The Mogao Caves

There are now 492 caves in existence. Many others have been de- stroyed by weather and man. In 1900, a monk by”he name of Wang Yuanlu, geeing the famine in Hubei Province, happened to come to the oasis. After settling there, he had some workmen clear the sand from a cave, Murals were revealed as the sand ‘was taken away. Because the walls sounded hollow, he had a hole broken through one of them, found a door inside the next chamber, opened that, and found a trove of ritual vessels, sutras, and documents inside another cave; there were also murals dating from the Tang. It appears that Buddhist monks, fleeing the invading Xi Kin (1038-1227), had deserted the place hurriedly and had never returned. He tried to get assistance from the Qing court in having the caves restored and the treasures preserved, but got a mes sage back instructing him to reseal the caves.

He ignored this advice and instead went on begging pilgrimages. However, he raised ho money or interest in his remarkable discovery Aural Stain from England came to the site and purchased a host of French sinologist Paul Pelliot, came to the Mogao caves and left with 6,000 scrolls and a collection of paintings. These were the first of many visits by foreign authorities, and collectors denuded the site of almost all of its removable treasures. Many of the objects are now housed in museums of England and France. To the China, it must now seem like being able to buy the entire art collection of the Vatican for a few hundred dollars. When you visit the site, remember cave number 16. This is the one that Wang had cleared the sand and that led to the first cave full of treasures. The characteristics of the caves are given below according to the dynastic period in which they were crated.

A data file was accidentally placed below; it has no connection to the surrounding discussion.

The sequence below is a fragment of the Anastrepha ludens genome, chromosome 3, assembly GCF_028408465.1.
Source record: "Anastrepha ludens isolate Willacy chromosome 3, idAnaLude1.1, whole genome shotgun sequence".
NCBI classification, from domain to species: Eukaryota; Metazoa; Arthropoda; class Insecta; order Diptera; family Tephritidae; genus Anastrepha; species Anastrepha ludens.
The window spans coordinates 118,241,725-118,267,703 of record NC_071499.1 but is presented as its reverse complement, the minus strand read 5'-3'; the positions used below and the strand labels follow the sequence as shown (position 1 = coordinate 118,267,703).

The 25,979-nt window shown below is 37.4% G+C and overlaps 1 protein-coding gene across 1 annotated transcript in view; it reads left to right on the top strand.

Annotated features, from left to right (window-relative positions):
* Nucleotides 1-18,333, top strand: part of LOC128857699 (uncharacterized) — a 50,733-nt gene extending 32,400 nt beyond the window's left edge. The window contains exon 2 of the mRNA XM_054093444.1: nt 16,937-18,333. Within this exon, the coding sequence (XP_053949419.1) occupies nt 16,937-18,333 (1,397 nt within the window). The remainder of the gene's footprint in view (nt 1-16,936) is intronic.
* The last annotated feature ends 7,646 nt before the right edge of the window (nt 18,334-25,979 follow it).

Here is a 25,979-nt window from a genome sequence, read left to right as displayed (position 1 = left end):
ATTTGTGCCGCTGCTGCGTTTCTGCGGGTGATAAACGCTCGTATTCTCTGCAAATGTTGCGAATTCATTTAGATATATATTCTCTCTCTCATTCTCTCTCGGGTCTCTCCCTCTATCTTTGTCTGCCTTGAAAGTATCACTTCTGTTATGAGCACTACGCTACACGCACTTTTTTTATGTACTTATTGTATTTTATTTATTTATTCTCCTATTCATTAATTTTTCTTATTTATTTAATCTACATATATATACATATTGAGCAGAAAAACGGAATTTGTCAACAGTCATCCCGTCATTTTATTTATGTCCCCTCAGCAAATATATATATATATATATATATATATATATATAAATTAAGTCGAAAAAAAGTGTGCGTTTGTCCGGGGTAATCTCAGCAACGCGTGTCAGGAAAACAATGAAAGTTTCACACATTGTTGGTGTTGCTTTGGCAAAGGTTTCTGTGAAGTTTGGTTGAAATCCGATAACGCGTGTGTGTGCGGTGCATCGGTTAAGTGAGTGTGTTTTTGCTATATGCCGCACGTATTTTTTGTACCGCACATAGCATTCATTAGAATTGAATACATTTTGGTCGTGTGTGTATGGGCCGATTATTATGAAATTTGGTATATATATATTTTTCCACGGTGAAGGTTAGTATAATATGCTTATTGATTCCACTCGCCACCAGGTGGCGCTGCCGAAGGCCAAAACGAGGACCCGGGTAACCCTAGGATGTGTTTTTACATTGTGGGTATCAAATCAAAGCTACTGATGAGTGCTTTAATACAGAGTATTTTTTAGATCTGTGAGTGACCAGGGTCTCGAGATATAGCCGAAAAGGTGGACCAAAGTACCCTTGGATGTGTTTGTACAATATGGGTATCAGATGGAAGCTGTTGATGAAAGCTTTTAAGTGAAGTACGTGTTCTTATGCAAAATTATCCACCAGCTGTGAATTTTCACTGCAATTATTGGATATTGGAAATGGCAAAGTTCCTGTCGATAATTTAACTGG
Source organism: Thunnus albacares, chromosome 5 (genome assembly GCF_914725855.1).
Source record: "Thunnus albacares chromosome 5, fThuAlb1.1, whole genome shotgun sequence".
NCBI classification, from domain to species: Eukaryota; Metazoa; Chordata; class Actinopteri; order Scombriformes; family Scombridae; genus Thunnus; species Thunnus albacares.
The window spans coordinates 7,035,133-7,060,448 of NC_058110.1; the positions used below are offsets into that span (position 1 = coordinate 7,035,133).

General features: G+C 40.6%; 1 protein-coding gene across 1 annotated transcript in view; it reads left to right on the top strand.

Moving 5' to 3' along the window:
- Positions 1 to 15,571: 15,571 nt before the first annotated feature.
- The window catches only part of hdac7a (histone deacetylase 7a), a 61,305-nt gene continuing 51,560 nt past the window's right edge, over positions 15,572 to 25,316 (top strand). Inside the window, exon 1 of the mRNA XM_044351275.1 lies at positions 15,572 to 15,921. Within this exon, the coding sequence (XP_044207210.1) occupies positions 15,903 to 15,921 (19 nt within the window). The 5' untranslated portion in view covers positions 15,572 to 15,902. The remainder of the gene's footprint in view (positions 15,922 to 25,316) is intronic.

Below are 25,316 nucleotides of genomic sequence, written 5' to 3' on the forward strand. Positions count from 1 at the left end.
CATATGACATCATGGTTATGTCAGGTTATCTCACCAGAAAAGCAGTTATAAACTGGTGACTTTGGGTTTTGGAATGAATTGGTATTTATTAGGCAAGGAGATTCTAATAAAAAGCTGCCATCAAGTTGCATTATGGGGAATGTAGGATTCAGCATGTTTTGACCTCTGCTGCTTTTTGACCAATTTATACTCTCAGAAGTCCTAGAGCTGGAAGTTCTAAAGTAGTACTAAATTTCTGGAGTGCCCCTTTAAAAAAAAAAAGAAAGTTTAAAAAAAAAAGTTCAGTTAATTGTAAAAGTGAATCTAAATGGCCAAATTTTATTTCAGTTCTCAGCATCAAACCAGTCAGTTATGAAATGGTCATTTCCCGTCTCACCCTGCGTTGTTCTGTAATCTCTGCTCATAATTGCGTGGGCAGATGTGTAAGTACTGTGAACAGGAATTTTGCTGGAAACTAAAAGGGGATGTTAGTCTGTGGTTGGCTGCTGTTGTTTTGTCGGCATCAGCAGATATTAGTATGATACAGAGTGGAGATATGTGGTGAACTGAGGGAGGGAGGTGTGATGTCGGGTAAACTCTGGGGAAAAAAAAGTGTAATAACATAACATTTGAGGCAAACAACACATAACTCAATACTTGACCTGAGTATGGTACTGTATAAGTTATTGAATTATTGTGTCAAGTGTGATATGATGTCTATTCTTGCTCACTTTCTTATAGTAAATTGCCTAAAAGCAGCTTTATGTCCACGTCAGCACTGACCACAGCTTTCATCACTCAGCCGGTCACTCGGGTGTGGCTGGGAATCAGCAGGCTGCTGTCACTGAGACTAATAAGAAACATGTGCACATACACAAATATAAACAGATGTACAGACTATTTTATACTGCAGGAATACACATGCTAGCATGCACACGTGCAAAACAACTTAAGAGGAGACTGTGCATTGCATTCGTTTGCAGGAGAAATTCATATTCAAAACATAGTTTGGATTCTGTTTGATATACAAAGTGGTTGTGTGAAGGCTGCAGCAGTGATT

The statues in the earlier centuries were hewn out of rock in rough form, then chiseled into fine devil. But.during the late Sui period and under the Tang, only the rough outline was hewn from the rock, then a layer of clay was applied, this being shaped to provide the fine detail of the features before being painted. The wall paintings are made using water emulsions and are therefore tempera. Some are in an excellent state of preservation and display vivid colors. Only in the thirteenth century under the Yuan was the fresco technique introduced, most likely from abroad.